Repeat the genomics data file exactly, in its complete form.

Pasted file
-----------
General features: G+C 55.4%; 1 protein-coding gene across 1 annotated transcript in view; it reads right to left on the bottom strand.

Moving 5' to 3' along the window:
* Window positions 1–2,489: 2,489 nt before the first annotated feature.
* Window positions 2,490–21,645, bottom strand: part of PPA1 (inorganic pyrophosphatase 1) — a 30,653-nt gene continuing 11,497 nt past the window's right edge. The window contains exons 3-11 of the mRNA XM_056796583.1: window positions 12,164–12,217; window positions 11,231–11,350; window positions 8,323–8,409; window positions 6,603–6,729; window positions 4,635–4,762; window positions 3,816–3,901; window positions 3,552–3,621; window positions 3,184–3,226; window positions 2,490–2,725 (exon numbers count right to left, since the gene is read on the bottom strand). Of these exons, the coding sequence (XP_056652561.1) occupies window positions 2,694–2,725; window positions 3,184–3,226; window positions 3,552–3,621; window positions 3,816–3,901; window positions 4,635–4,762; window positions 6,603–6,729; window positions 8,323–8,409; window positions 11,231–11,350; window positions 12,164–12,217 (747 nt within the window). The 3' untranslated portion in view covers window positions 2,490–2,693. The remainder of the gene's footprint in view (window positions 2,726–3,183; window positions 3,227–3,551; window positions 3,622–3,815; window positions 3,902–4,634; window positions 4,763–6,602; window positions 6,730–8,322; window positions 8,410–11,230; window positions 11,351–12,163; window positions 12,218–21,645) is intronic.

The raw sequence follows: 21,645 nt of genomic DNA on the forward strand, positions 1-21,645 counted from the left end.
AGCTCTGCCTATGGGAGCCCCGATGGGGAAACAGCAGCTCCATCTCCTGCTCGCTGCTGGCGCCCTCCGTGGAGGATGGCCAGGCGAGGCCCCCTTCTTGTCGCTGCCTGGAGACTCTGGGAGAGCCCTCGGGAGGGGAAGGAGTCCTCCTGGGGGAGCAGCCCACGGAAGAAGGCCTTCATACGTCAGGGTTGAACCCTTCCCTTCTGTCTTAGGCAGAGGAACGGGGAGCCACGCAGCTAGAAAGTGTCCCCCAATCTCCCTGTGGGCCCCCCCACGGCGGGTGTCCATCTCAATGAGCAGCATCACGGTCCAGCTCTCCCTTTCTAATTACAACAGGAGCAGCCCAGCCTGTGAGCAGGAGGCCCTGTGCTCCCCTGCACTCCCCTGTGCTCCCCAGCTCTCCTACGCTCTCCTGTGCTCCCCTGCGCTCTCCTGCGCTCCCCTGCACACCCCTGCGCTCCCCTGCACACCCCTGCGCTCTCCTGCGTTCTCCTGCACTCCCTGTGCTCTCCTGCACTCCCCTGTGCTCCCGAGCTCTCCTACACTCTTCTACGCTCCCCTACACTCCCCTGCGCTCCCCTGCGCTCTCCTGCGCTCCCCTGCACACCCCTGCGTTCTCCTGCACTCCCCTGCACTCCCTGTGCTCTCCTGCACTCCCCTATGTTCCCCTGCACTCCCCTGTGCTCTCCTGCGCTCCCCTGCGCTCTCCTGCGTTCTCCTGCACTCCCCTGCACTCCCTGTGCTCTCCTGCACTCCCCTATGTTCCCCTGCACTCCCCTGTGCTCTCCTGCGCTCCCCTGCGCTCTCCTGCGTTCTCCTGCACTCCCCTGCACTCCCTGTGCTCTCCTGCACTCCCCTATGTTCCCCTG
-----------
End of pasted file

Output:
General features: G+C 55.4%; 1 protein-coding gene across 1 annotated transcript in view; it reads right to left on the bottom strand.

Moving 5' to 3' along the window:
* Window positions 1–2,489: 2,489 nt before the first annotated feature.
* Window positions 2,490–21,645, bottom strand: part of PPA1 (inorganic pyrophosphatase 1) — a 30,653-nt gene continuing 11,497 nt past the window's right edge. The window contains exons 3-11 of the mRNA XM_056796583.1: window positions 12,164–12,217; window positions 11,231–11,350; window positions 8,323–8,409; window positions 6,603–6,729; window positions 4,635–4,762; window positions 3,816–3,901; window positions 3,552–3,621; window positions 3,184–3,226; window positions 2,490–2,725 (exon numbers count right to left, since the gene is read on the bottom strand). Of these exons, the coding sequence (XP_056652561.1) occupies window positions 2,694–2,725; window positions 3,184–3,226; window positions 3,552–3,621; window positions 3,816–3,901; window positions 4,635–4,762; window positions 6,603–6,729; window positions 8,323–8,409; window positions 11,231–11,350; window positions 12,164–12,217 (747 nt within the window). The 3' untranslated portion in view covers window positions 2,490–2,693. The remainder of the gene's footprint in view (window positions 2,726–3,183; window positions 3,227–3,551; window positions 3,622–3,815; window positions 3,902–4,634; window positions 4,763–6,602; window positions 6,730–8,322; window positions 8,410–11,230; window positions 11,351–12,163; window positions 12,218–21,645) is intronic.

The raw sequence follows: 21,645 nt of genomic DNA on the forward strand, positions 1-21,645 counted from the left end.
AGCTCTGCCTATGGGAGCCCCGATGGGGAAACAGCAGCTCCATCTCCTGCTCGCTGCTGGCGCCCTCCGTGGAGGATGGCCAGGCGAGGCCCCCTTCTTGTCGCTGCCTGGAGACTCTGGGAGAGCCCTCGGGAGGGGAAGGAGTCCTCCTGGGGGAGCAGCCCACGGAAGAAGGCCTTCATACGTCAGGGTTGAACCCTTCCCTTCTGTCTTAGGCAGAGGAACGGGGAGCCACGCAGCTAGAAAGTGTCCCCCAATCTCCCTGTGGGCCCCCCCACGGCGGGTGTCCATCTCAATGAGCAGCATCACGGTCCAGCTCTCCCTTTCTAATTACAACAGGAGCAGCCCAGCCTGTGAGCAGGAGGCCCTGTGCTCCCCTGCACTCCCCTGTGCTCCCCAGCTCTCCTACGCTCTCCTGTGCTCCCCTGCGCTCTCCTGCGCTCCCCTGCACACCCCTGCGCTCCCCTGCACACCCCTGCGCTCTCCTGCGTTCTCCTGCACTCCCTGTGCTCTCCTGCACTCCCCTGTGCTCCCGAGCTCTCCTACACTCTTCTACGCTCCCCTACACTCCCCTGCGCTCCCCTGCGCTCTCCTGCGCTCCCCTGCACACCCCTGCGTTCTCCTGCACTCCCCTGCACTCCCTGTGCTCTCCTGCACTCCCCTATGTTCCCCTGCACTCCCCTGTGCTCTCCTGCGCTCCCCTGCGCTCTCCTGCGTTCTCCTGCACTCCCCTGCACTCCCTGTGCTCTCCTGCACTCCCCTATGTTCCCCTGCACTCCCCTGTGCTCTCCTGCGCTCCCCTGCGCTCTCCTGCGTTCTCCTGCACTCCCCTGCACTCCCTGTGCTCTCCTGCACTCCCCTATGTTCCCCTG